Anizome to bridge valley of death between microbiome research and commercialization
The first company focused on a commercial therapeutic microbiome discovery platform dedicated to animal health and nutrition has been created.
The partners behind the company are Baylor College of Medicine (home to the Alkek Center for Metagenomics and Microbiome Research), leading human microbiome company Diversigen and Stonehaven Incubate – a vehicle for human health companies to expand their work into the animal health space.
Anizome will benefit from Baylor's microbiome technology, Diversigen's commercial know-how in this area and Stonehaven's expertise network in the animal health industry. The company is located in Houston at the Texas Medical Center, which is the world's largest medical complex.
Anizome's chief executive Oliver Hardcastle told Animal Pharm: "Animal health is yet to fully embrace the microbiome. However, there is some amazing research in the animal microbiome but we need more focus on commercial output. A platform approach is needed to bridge the gap between microbiome research and commercialization.
"While over $1 billion has been invested in human health microbiome start-ups, the therapeutic potential of the microbiome in animals is yet to be unlocked."
The three partners have come together to all share an equity stake in Anizome and provide it with initial funding to get its product pipeline off the ground. Mr Hardcastle said a series A funding round with external investors will be pursued later this year.
The company's R&D projects include inflammation, gastrointestinal diseases, dermatology and orthopaedics – split across both food animals and pets.
Anizome intends to develop therapeutic and diagnostic solutions "capable of optimizing performance and preventing disease in animals". The start-up has created a single point of entry to microbiome capabilities spanning the entire product development process.
Good science approach
Anizome's approach is focused on applying "good data science and expert statistical analysis to guarantee accurate results". The firm's platform enables it to fully characterize the microbiome, cultivate targets of interest and test them in high-throughput biological models.
Utilizing next-generation DNA sequencing techniques, Anizome is able to achieve fast, accurate and complete microbiome analysis utilizing samples obtained from oral, skin and intestinal microbiomes. Anizome also uses bioinformatics and bioanalytic capabilities to fully characterize microbiome populations, trends and individual functions. This allows the company to discover novel mechanisms, generate leads and assess the impact of interventions.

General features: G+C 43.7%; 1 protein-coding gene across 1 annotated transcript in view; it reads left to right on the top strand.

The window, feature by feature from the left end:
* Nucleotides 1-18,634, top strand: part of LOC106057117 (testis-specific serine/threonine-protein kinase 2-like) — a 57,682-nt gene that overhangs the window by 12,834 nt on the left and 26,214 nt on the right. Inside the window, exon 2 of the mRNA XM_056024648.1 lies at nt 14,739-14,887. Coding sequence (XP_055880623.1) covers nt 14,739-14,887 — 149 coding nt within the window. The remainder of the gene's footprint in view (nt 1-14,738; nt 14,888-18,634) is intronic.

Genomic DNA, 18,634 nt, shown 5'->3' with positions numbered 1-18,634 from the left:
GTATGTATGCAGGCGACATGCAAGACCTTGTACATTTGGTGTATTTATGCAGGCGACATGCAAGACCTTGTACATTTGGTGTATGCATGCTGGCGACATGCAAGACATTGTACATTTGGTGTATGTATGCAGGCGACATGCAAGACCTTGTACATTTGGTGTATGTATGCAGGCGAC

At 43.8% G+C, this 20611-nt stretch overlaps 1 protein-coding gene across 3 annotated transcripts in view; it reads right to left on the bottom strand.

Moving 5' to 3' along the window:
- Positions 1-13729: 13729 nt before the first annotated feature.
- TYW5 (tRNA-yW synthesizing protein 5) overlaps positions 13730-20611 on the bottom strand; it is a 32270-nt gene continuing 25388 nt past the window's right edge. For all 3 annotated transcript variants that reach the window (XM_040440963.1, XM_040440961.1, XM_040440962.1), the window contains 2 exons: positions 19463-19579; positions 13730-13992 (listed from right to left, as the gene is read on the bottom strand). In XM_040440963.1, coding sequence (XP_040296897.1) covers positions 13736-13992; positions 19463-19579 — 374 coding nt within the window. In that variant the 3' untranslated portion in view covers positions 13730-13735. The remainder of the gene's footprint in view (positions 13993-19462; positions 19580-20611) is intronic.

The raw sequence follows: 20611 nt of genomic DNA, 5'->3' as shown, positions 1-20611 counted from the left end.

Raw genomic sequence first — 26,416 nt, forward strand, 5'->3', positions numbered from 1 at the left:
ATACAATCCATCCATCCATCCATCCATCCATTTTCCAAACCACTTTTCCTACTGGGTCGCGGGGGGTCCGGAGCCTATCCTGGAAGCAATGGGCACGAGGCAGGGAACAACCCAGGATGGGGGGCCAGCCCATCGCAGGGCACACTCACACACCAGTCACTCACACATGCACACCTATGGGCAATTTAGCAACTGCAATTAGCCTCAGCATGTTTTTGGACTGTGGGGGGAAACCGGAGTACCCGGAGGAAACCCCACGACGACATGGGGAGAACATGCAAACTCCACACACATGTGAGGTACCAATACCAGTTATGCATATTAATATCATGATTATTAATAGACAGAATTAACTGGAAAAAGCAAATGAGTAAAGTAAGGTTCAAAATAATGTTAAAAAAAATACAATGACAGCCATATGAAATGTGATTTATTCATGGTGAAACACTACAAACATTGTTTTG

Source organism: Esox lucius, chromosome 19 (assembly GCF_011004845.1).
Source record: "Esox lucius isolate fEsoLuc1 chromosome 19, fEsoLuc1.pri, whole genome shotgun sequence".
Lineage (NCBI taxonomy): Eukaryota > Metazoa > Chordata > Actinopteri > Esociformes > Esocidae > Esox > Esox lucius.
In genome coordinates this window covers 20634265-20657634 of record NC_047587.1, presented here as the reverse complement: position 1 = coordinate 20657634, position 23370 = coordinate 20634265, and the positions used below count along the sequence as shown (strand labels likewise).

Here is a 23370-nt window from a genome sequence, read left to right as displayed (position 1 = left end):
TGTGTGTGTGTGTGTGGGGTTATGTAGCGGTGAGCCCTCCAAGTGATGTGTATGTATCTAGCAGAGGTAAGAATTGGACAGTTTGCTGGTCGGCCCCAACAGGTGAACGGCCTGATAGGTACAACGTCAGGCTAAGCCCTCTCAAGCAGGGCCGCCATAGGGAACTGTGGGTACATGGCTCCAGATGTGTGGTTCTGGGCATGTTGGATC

The firm already has a pipeline focused on delivering a novel class of therapeutic, which are derived from microbes and bacteriophages to manipulate the microbiome and improve host health.
Mr Hardcastle told Animal Pharm: "Nutrition and health are combining with microbiome at the crossroads, forcing us to rethink the way we treat animal diseases."
While Anizome will be taking a broad approach to species, he said the firm's platform technology will allow it to address companion animals – an area of microbiome research that has largely been overlooked until now.
Mr Hardcastle said: "Recent discoveries are causing us to rethink the way we treat disease in animals. The microbiome holds great promise, not only in reducing antibiotic use in livestock but also in creating personalised solutions for our pets.
"If you were to build this platform from scratch it would take several years, an investment of tens of millions of dollars and require significant expertise. The team we have at Anizome are world leaders in the microbiome sphere and will be developing a pipeline of candidates to tackle some of the most significant animal health challenges. By utilizing the advancements made in human health, we will be able to improve animal welfare and productivity."
Management in place
Mr Hardcastle is a former business consultant with global experience in the pharmaceuticals sector. He was previously at Novartis Animal Health, where he held a range of positions in European key account management, global brand management and strategic planning.
Following the acquisition of the Novartis business by Elanco, Mr Hardcastle worked as an operations consultant in the Elanco Integration Management Office before joining Stonehaven Consulting in 2015.
Anizome also derives key microbiome expertise from its chief scientific officer Scott Carter, who was previously director of nutritional health R&D at Elanco.
Commercialization and partnerships
Mr Hardcastle said Anizome will likely aim to find a commercial partnership for its products when they come to fruition.
As well as its own internal R&D, Anizome plans to execute partnerships, joint ventures and licensing arrangements with industry players to fuel microbiome innovation. The firm is also interested in working with other microbiome companies that have discovery or proprietary assets with potential in animal health.
Additionally, the firm is working with academic researchers and institutes "to generate samples from controlled disease cohorts and explore the role of the microbiome".